Insurers that definitively categorize mental health disorders are more likely to consider treatment outcomes rather than protocol when it comes to determining the cost of life insurance. A typical example is an adult with ADHD that has received treatment and medication since childhood. Even though they are in excellent health, they may be charged higher rates because they are treating their ADHD with a single or multiple drugs. Some insurance companies have strict protocols for offering coverage. Their rating methods may call for decreasing their rating by one level for any mental health related medication and declining a person for life insurance if they take two medications.   The key to giving yourself the best chance of being offered the lowest cost life insurance coverage is to avoid life insurance companies that generalize mental health conditions. Seek those insurers that are more specific about how they offer coverage to those with ADHD and other mental health disorders. To find the best life insurance at the most competitive rates it is important for those with ADHD to work with a life insurance agent that has an understanding of which life insurance companies categorize mental health conditions rather than generalize.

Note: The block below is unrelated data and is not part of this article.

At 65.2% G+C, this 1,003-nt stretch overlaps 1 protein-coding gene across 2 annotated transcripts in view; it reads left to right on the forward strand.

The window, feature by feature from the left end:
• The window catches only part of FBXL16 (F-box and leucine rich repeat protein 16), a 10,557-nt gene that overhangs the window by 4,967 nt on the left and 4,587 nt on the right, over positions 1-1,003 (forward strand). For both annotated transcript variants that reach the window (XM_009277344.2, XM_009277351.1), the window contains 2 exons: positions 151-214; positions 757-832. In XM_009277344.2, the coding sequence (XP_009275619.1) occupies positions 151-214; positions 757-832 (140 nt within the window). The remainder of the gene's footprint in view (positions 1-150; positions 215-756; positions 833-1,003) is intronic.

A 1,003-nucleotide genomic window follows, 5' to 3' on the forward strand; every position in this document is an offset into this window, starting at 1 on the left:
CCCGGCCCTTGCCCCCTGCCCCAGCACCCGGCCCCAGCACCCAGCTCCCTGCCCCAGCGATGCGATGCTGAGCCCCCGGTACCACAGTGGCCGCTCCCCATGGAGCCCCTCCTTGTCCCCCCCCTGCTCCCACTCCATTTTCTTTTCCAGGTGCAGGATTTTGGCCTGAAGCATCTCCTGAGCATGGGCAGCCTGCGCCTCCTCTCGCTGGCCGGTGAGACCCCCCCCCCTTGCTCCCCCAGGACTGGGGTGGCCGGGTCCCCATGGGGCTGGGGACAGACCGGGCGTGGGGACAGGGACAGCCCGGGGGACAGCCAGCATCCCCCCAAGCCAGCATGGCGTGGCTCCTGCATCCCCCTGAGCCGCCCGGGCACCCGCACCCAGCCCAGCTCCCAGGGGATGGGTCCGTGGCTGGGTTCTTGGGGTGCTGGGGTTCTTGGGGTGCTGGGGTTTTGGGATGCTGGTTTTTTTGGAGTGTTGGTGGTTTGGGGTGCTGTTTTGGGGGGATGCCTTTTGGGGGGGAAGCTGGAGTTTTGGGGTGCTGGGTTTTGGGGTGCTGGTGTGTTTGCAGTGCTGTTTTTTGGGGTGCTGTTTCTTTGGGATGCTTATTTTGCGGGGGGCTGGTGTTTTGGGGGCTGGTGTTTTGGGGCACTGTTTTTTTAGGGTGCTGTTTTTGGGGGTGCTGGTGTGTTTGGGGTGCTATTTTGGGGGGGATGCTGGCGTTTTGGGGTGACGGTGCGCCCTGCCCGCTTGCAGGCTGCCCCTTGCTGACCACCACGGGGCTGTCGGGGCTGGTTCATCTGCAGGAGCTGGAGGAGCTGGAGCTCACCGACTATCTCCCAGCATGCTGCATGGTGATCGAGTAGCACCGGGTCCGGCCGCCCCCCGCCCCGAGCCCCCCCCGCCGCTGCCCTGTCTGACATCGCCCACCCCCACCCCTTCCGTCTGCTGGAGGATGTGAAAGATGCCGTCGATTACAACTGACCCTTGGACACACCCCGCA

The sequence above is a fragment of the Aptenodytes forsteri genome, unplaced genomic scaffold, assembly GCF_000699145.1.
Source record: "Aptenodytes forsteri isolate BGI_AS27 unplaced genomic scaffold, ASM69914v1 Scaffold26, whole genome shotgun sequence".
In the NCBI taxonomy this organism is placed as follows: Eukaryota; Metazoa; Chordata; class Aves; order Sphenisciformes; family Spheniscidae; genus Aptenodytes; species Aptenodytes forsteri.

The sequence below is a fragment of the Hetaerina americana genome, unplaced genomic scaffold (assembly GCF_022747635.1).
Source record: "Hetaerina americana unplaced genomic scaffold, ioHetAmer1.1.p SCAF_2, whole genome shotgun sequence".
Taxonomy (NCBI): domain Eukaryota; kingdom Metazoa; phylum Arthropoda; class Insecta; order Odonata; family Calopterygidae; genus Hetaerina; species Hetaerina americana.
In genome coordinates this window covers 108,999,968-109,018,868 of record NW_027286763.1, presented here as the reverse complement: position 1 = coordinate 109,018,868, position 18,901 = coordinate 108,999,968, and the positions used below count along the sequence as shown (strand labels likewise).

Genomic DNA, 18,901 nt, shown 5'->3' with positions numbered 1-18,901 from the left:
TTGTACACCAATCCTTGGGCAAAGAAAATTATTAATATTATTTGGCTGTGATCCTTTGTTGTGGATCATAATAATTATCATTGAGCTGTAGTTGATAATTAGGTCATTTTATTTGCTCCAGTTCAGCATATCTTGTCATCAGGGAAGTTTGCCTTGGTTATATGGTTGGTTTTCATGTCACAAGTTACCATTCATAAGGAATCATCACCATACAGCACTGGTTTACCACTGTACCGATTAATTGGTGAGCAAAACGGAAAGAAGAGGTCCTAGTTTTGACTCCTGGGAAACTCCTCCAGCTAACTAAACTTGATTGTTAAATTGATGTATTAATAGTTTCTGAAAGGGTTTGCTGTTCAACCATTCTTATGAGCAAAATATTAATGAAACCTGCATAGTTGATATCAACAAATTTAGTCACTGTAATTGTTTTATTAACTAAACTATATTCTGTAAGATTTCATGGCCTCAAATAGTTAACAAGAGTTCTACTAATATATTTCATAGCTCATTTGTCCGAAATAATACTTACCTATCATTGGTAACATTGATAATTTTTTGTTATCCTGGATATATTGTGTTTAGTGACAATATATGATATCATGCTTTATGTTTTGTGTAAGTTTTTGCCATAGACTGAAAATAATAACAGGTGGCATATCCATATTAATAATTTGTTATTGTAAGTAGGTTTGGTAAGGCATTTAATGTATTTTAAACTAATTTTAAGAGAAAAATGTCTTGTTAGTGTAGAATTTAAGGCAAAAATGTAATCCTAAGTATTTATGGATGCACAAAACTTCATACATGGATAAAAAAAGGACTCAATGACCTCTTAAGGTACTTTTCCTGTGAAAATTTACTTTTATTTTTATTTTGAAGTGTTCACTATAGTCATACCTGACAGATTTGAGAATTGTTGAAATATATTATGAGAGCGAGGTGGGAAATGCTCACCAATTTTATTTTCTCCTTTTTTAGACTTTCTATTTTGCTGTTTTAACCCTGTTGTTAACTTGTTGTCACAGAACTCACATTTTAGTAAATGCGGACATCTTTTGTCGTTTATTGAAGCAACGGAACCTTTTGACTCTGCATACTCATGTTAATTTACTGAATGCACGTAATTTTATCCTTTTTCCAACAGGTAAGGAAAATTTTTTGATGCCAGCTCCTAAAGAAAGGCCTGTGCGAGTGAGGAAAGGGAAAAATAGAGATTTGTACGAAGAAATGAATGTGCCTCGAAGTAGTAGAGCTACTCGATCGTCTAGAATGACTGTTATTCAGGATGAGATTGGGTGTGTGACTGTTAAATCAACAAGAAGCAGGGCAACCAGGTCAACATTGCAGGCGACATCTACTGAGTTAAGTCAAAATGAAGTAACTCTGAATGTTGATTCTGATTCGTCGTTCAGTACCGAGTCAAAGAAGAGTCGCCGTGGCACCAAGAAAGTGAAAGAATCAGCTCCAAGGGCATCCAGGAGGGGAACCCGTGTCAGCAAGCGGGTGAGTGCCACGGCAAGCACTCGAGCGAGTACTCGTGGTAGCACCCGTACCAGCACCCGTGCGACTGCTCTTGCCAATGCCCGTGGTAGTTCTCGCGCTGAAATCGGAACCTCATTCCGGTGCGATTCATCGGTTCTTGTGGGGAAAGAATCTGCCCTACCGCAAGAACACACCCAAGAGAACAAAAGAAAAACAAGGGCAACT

How to get the best rates.

Once you have found a life insurance provider that will consider mental health disorders on a categorical basis the next step to getting the best rates is presenting your application. When someone applies to a life insurance company for coverage, the company considers medical history, lifestyle, and habits to determine if that person is an acceptable risk.   How the facts surrounding a person’s ADHD are presented to the life insurance company can significantly affect the life insurance policy that is offered. A complete description of a person’s ADHD plus a chronological representation of how the condition has been treated can help in getting a lower cost. Communicating how you have been managing your ADHD will help show that your condition is under control, and it does not inhibit your day-to-day life.

NEJM CT Scan 1990